#WakeUpWeightWatchers began trending on Twitter Wednesday and Thursday. 

By Kimberly Truong
Aug 15, 2019 @ 4:30 pm
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UPDATE: Joanna Strober, co-founder of Kurbo, responded in a statement to InStyle, writing, “I’m a mom, and almost everybody who started the company are parents, and we think deeply about making this a positive resource for kids.We needed to have a positive approach, and what we’re excited about is we have an approach that has been tested for over 40 years and has been proven to be safe and effective. What excites me is that we can now get that to more kids.”

People are telling WW (formerly Weight Watchers) to "wake up" after the company released a weight loss program geared towards children and teenagers. 

The program, named Kurbo, is "a scientifically-proven behavior change program designed to help kids and teens ages 8-17 reach a healthier weight derived from Stanford University's Pediatric Weight Control Program," according to a press release. Kurbo uses an app and "mobile coaching" to "make lifestyle changes."

However, since its release, Kurbo has drawn criticism from people who have pointed out that encouraging children as young as eight years old to diet could have long-term ramifications on their health. On Wednesday and Thursday, the hashtag #WakeUpWeightWatchers began trending on Twitter as people voiced their concerns about the program. 

Tracy Lockwood Beckerman, registered dietitian and author of The Better Period Food Solution, calls the diet program for kids "despicable," adding that "because the program sets specific food limitations, it stunts a child’s ability to innately learn what foods they like and dislike."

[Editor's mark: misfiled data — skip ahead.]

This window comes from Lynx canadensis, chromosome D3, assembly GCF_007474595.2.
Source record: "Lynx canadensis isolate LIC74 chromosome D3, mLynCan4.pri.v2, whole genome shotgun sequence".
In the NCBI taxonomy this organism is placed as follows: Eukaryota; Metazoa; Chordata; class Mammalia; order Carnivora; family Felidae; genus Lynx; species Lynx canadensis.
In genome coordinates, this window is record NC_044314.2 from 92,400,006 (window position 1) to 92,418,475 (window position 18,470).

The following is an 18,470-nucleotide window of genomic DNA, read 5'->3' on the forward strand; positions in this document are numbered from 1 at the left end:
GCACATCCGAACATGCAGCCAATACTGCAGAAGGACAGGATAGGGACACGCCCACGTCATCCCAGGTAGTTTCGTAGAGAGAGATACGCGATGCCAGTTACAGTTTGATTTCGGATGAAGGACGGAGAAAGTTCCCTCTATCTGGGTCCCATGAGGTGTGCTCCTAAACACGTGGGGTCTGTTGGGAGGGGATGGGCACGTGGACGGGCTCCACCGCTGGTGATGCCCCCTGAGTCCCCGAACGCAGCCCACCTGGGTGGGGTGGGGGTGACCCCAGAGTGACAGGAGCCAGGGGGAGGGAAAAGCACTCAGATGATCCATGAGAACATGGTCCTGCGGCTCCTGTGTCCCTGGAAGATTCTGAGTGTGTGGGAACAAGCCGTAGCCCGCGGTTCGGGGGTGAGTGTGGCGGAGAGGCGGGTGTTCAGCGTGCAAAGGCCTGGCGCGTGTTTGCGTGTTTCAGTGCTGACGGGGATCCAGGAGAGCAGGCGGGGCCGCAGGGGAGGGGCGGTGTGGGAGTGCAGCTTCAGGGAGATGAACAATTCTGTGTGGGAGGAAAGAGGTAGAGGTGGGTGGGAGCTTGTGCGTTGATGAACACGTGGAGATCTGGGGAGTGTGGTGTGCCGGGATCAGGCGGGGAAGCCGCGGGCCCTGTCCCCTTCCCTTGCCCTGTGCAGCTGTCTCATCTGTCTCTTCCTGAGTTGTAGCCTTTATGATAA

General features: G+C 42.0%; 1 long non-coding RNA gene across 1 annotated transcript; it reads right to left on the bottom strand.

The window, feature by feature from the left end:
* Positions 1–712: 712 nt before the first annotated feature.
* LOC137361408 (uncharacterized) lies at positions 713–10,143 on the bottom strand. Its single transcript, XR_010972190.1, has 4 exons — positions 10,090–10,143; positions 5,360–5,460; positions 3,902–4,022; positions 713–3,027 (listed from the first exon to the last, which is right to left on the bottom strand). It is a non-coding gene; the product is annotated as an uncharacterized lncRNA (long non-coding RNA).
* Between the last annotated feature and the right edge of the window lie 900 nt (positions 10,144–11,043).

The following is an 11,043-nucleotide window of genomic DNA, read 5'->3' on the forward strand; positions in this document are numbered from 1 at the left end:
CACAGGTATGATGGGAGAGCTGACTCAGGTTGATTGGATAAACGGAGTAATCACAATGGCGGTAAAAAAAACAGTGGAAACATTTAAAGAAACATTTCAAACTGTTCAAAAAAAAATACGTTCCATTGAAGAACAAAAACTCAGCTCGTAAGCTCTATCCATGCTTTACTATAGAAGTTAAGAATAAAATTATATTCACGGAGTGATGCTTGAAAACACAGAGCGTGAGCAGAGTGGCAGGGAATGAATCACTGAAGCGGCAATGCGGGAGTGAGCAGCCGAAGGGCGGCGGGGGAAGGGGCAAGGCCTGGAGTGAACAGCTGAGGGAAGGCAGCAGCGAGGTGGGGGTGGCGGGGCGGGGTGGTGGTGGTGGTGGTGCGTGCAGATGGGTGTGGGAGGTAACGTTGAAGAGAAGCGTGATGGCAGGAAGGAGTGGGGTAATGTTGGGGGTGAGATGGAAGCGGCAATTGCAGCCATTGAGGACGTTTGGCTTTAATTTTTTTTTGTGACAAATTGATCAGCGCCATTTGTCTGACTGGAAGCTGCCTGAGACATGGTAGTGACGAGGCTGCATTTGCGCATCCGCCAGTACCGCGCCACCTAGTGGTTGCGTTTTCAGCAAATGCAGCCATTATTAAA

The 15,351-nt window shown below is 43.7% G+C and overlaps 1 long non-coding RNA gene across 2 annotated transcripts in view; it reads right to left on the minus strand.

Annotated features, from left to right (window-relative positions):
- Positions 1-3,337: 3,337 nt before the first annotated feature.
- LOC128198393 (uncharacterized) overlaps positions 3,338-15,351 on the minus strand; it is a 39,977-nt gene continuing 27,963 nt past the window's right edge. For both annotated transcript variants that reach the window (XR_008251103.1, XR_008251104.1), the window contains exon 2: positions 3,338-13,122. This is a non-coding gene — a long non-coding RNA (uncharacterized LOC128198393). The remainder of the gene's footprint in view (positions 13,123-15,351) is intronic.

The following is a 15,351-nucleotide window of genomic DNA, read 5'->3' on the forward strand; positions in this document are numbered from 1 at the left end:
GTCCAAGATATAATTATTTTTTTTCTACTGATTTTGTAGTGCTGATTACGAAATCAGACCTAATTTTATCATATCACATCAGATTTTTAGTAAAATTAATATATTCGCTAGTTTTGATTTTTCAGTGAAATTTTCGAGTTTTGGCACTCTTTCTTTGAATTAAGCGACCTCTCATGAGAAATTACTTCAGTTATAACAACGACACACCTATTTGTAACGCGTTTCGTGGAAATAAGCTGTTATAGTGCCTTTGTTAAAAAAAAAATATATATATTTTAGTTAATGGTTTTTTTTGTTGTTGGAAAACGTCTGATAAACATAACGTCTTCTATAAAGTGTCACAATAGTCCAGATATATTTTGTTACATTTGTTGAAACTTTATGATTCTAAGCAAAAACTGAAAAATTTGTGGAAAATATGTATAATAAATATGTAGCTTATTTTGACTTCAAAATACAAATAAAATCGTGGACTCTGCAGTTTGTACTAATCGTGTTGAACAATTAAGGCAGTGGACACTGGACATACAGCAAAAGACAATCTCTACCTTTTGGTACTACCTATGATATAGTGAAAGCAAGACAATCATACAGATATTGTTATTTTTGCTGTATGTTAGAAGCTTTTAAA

"Beyond that, this program emphasizes body size and weight for children during a time when they should be growing and developing," she tells InStyle. "The program makes me uneasy because it shines a light on the wrong aspects of health for kids, making [room for] disordered eating, negative body image and poor self-worth traits that could be lurking around the corner for these kids."

Though the Centers for Disease Control and Prevention reports that one in five children and adolescents in the U.S. are obese, the American Academy of Pediatrics’ 2016 report points to a link between obesity prevention efforts and the development of eating disorders in adolescents. The report found that encouraging dieting and weight loss was linked to eating disorders, and recommended that parents focus on promoting a healthy lifestyle instead of advocating for weight loss.

In other words, while obesity can put children at health risk, we're not sure if prevention efforts like Kurbo are helping — in fact, they could be doing more harm than good.

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"Kids should be educated about food in a different way that highlights the health benefits of nutrients and this program is certainly not the way to go about it," Beckerman says. "Glorifying diets to kids is not a good idea, and parents should think long and hard before recommending it to their kids. 

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